The University of New Hampshire will not punish two individuals, dressed as Harambe and Richard Nixon, who counter-protested a walk-out over Donald Trump’s election, despite complaints from UNH professors. UNH’s Women’s Studies department, however, will undergo a full investigation.
The two people, whom UNH could not identify (or even confirm were actually students), showed up at the protest and walked alongside members of the UNH community, handing out baby pacifiers — apparently, mocking those triggered by Trump’s win.
The gesture led to several complaints from UNH faculty members, including several professors from the schools English and Womens’ Studies departments, one of whom claimed the students were throwing the pacifiers at protesters, and two others who called on UNH’s administration to investigate and, ultimately, expel the two individuals who pulled the stunt.
UNH’s spokesperson said UNH administration declined, saying UNH students are allowed freedom of expression. “Every member of the University community has the right to hold, defend and promote their personal opinions. These opinions do not represent an official UNH position and are not presented as such.”
The Womens’ Studies program that complained, however, will not get off so easily.
According to the New Hampshire Union Leader, the Women’s Studies professors who penned an “open letter” to school officials asking for the Harambe-centric investigation, have engaged in several months of unauthorized electioneering.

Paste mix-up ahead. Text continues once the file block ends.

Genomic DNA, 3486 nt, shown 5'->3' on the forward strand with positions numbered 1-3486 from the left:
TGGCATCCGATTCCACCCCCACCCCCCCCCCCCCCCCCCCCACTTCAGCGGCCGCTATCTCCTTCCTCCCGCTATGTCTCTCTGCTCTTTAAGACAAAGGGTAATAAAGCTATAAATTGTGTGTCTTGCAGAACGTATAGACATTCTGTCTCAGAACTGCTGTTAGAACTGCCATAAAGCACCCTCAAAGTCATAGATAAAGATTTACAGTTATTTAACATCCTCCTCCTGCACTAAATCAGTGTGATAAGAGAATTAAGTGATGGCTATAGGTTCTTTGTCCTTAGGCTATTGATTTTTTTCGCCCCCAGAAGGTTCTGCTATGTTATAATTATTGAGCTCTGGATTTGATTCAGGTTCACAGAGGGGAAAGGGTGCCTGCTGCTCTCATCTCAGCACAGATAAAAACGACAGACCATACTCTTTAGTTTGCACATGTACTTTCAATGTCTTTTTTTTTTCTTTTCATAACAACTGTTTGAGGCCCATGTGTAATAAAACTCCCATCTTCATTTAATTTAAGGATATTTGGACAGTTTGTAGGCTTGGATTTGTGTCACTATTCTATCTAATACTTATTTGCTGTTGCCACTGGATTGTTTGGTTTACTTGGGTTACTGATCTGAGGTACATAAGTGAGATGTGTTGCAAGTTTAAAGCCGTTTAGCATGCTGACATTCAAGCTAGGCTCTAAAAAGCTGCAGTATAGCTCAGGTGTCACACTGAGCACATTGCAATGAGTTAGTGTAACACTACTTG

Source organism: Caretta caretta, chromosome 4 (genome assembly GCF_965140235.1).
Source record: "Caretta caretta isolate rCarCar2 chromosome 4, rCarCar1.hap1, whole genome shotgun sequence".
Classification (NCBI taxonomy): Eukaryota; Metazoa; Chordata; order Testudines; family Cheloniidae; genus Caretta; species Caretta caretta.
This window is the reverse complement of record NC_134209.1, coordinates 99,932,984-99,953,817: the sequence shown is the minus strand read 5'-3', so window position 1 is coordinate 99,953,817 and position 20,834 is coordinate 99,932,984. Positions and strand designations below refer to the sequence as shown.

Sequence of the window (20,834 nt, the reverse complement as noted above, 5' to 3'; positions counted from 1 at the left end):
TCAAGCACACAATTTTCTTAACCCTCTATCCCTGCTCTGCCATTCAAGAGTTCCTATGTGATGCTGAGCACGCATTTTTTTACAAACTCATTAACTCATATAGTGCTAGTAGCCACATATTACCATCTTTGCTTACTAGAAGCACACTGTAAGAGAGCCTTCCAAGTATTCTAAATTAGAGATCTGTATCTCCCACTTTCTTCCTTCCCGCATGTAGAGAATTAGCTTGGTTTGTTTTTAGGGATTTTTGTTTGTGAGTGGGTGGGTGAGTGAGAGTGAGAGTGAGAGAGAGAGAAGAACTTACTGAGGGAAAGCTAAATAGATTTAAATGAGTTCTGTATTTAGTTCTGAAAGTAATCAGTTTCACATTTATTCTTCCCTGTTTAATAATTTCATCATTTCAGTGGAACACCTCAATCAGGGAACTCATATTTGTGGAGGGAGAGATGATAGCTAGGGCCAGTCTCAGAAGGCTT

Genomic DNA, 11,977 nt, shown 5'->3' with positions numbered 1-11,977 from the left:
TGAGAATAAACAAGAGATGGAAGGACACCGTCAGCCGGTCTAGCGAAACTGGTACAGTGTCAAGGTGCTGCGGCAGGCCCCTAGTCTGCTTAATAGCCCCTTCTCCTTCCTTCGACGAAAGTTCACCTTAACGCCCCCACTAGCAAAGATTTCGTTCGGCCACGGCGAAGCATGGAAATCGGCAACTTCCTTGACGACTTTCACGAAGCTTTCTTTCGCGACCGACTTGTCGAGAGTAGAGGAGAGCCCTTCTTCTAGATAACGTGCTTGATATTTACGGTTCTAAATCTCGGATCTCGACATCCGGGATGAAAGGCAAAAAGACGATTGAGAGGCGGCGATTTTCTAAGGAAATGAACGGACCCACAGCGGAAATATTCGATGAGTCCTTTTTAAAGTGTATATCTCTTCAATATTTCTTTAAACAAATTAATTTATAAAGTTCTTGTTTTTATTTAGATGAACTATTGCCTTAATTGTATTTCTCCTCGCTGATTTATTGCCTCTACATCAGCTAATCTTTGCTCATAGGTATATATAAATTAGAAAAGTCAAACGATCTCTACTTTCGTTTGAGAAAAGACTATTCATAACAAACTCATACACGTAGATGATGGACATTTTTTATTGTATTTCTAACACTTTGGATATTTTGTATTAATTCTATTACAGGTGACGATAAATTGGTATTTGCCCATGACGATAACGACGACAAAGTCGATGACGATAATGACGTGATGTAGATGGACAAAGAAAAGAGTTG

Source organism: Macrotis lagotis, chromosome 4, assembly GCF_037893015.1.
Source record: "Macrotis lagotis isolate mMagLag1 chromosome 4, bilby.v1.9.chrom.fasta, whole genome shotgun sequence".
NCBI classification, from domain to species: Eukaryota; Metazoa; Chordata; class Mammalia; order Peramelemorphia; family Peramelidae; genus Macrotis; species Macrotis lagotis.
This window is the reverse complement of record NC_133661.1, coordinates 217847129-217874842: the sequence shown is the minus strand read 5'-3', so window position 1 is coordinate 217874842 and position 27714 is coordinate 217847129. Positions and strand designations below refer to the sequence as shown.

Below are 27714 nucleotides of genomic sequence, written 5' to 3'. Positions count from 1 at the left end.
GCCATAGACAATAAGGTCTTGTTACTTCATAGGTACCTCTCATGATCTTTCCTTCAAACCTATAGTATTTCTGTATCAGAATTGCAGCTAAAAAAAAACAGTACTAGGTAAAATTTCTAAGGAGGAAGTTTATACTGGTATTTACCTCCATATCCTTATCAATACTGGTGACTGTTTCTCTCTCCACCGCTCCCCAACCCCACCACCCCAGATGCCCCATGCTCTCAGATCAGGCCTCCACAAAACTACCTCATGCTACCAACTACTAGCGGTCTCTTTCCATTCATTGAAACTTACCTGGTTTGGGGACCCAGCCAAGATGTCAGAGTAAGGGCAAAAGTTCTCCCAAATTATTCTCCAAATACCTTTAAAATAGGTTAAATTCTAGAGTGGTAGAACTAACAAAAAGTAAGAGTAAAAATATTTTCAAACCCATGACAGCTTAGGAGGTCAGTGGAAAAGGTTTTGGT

The public school specifically prohibits official clubs from endorsing political candidates or promoting campaigns. The Women’s Studies department not only made social media posts favoring Hillary Clinton and other Democratic candidates (and showing students using school resources to paint election signs), but at least one professor was caught in the Wikileaks dump of Clinton chair John Podesta’s emails, offering his assistance to the campaign.
“I’m open minded on that, and I’ve helped out on some small matters in my private capacity, but the best place to start is with what I can do formally from heading the Carsey School of Public Policy at the University of New Hampshire,” UNH Carsey School director Michael Ettlinger wrote to Podesta in 2015.
New Hampshire state law prohibits the use of university funds to participate in political activities, and UNH is already conferring with legal counsel.
“Where there has been a clear violation of the university policy prohibiting the use of institutional resources for partisan purposes, the university will take appropriate action. We will also make clear with all units the importance of not using university resources for partisan purposes,” UNH President Mark Huddleston told local media.